Two stories this week once again highlighted for Americans the Potemkin Presidency of George W. Bush. Confronting Stephen Colbert's maxim that "reality has a well-known liberal bias," the Bush administration tried to pull the wool over the eyes of Congress and the media. On Wednesday, the White House acknowledged it "eviscerated" the testimony of CDC Julie Gerberding on the health impacts of global warming. And on Thursday, Bush's FEMA director Harvey Johnson staged a faux news conference about the California wildfires, complete with agency staffers posing as reporters.
No doubt anxious to avoid a repeat of the black eye over its calamitous bungling of the Katrina disaster, FEMA concluded that manufacturing stories for media consumption was preferable to actual accountability. As the Washington Post documented:
Reporters were given only 15 minutes' notice of the briefing, making it unlikely many could show up at FEMA's Southwest D.C. offices. They were given an 800 number to call in, though it was a "listen only" line, the notice said -- no questions. Parts of the briefing were carried live on Fox News, MSNBC and other outlets.
Johnson stood behind a lectern and began with an overview before saying he would take a few questions...He was apparently quite familiar with the reporters -- in one case, he appears to say "Mike" and points to a reporter -- and was asked an oddly in-house question about "what it means to have an emergency declaration as opposed to a major disaster declaration" signed by the president. He once again explained smoothly...
...Of course, that could be because the questions were asked by FEMA staffers playing reporters. We're told the questions were asked by Cindy Taylor, FEMA's deputy director of external affairs, and by "Mike" Widomski, the deputy director of public affairs. Director of External Affairs John "Pat" Philbin asked a question, and another came, we understand, from someone who sounds like press aide Ali Kirin.
Still, not everyone on Team Bush was on the same page when it came to avoiding the Katrina media disaster at all costs. Former FEMA head Michael Brown didn't get the memo, alerting the media earlier this week that he was available for press inquiries. And President Bush couldn't help himself, taking a break from his tour with Republican Governor Arnold Schwarzenegger to supposedly comfort the people of Southern California by instead taking a cheap shot at Louisiana's Democratic Governor, Kathleen Blanco:
"It makes a significant difference when you have somebody in the statehouse willing to take the lead."
Meanwhile back in Washington, the White House took its campaign of denying global warming to the Centers for Disease Control and the halls of Congress. The report of CDC head Dr. Julie Gerberding to the Senate Environment and Public Works Committee fell victim to the heavy hand of the White House. Cut from 12 pages to 6, Gerberding's testimony was stripped of references to specific diseases and other health consequences from continued warming of the Earth. As the AP noted:
The draft noted that "scientific evidence supports the view that the earth's climate is changing" and that many groups are working to address climate change. "Despite this extensive activity, the public health effects of climate change remain largely unaddressed. CDC considers climate change a serious public health concern," the draft declares.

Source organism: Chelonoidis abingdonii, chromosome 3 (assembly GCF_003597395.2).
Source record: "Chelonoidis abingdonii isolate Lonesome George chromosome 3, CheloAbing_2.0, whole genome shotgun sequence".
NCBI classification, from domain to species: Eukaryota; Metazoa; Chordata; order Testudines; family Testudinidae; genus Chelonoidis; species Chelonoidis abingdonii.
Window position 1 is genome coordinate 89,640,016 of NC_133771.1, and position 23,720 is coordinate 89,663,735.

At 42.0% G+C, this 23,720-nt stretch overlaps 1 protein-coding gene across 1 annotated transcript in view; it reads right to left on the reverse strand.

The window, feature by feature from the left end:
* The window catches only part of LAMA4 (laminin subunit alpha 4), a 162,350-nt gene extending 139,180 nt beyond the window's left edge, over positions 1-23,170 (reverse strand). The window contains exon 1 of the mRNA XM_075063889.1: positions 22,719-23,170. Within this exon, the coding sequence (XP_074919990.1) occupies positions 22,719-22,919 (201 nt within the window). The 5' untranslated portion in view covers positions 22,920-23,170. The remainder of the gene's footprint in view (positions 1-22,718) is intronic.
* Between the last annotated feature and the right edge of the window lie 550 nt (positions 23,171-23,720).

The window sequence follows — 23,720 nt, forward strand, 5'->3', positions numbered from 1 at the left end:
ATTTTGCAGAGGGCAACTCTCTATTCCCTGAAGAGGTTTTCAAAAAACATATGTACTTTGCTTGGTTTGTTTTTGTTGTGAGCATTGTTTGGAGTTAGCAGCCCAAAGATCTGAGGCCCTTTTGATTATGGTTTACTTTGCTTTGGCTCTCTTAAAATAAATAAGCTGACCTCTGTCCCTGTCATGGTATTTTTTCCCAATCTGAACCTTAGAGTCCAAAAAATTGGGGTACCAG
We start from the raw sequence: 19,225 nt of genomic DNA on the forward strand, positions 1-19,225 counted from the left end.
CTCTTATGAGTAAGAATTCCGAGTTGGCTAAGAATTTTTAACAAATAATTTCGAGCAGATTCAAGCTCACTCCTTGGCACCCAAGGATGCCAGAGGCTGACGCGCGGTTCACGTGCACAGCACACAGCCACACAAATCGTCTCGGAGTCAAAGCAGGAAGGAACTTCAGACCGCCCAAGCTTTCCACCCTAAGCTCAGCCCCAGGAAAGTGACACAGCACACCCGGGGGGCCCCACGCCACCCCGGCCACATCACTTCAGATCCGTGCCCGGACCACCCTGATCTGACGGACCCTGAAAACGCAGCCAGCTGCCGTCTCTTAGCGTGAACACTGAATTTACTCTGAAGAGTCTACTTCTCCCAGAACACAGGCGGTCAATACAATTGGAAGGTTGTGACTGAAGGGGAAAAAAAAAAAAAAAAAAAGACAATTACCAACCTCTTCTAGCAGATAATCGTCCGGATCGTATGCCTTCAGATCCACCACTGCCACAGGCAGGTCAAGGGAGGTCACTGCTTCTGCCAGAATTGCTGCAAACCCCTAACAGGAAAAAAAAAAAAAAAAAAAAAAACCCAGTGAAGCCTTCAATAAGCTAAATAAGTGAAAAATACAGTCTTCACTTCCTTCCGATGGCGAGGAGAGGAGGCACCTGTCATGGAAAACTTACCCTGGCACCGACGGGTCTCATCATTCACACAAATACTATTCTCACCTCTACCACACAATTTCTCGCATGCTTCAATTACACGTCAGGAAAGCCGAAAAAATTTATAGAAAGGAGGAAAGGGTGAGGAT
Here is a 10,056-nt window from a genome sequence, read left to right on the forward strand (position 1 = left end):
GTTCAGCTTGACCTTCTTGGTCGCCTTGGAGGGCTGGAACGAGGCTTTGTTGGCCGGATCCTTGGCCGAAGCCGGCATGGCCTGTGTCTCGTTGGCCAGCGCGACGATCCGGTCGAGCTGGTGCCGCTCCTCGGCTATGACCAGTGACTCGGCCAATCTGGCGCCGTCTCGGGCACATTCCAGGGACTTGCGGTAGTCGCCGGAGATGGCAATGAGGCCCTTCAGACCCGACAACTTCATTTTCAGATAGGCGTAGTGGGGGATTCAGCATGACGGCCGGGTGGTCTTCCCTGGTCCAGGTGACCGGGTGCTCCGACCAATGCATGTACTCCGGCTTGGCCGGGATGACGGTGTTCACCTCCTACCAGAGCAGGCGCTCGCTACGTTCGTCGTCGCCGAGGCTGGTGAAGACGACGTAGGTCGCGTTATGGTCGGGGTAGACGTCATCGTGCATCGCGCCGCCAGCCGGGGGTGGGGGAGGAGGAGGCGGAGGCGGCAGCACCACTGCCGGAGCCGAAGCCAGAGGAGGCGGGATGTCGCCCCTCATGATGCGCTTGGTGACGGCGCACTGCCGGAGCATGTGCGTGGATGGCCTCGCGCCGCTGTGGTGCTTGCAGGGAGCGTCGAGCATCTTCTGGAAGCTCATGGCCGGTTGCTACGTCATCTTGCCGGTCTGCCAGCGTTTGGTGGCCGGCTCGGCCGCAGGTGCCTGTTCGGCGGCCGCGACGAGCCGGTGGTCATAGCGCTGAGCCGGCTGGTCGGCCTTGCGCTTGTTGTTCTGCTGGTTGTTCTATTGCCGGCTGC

That paragraph was not in Gerberding's text as approved by the White House.
Referring to the draft, one CDC official familiar with both versions, who spoke on condition of anonymity because of the sensitive nature of the review process, said that "it was eviscerated."
While Gerbering herself downplayed the intervention of the White House, this is far from the first time the Bush administration has doctored scientific reports and testimony. As I first detailed in April 2005 ("The Potemkin President"), From rented reporters, purchased pundits, and rigged rallies to scripted sessions, fake news and pseudo-science, an unapologetic White House has sought to alter public perceptions to control political debate - and reality itself.
The instances of media manipulation and outright fraud by the White House are simply too numerous to list here. The Bush administration paid "journalists" Armstrong Williams and Maggie Gallagher for friendly coverage of the No Child Left Behind and new marriage initiatives. The Department of Health and Human Services distributed video news releases (VNRs) to peddle the President's Medicare drug program. The White House tried to block the release of Pentagon, NASA an other studies on the impact of global warming. The administration stonewalled decision by FDA career staffers to make the emergency contraceptive Plan B available for over the-counter sales. And former Surgeon General Richard Carmona found his report "Call to Action on Global Health" dead on arrival with Bush White House political commissars.
While his administration continues to erect its Potemkin façade to, in the President own words. "catapult the propaganda," George W. Bush is back to doing what he does best: scripted appearances before friendly, invitation-only audiences.
UPDATE: FEMA's press conference fraud was an affront so egregious that even members of the Bush administration denounced it. Just a day after defending the White House's editing of the CDC report and praising the health benefits of global warming, Dana Perino claimed "It is not a practice that we would employ here at the White House or that we - we certainly don't condone it." Meanwhile, Department of Homeland Security spokeswoman Laura Keehner called Johnson's performance a "stunt" that was "inexcusable to the secretary." Apparently, DHS honcho Michael Chertoff had a "gut feeling" a staged press conference was a bad idea...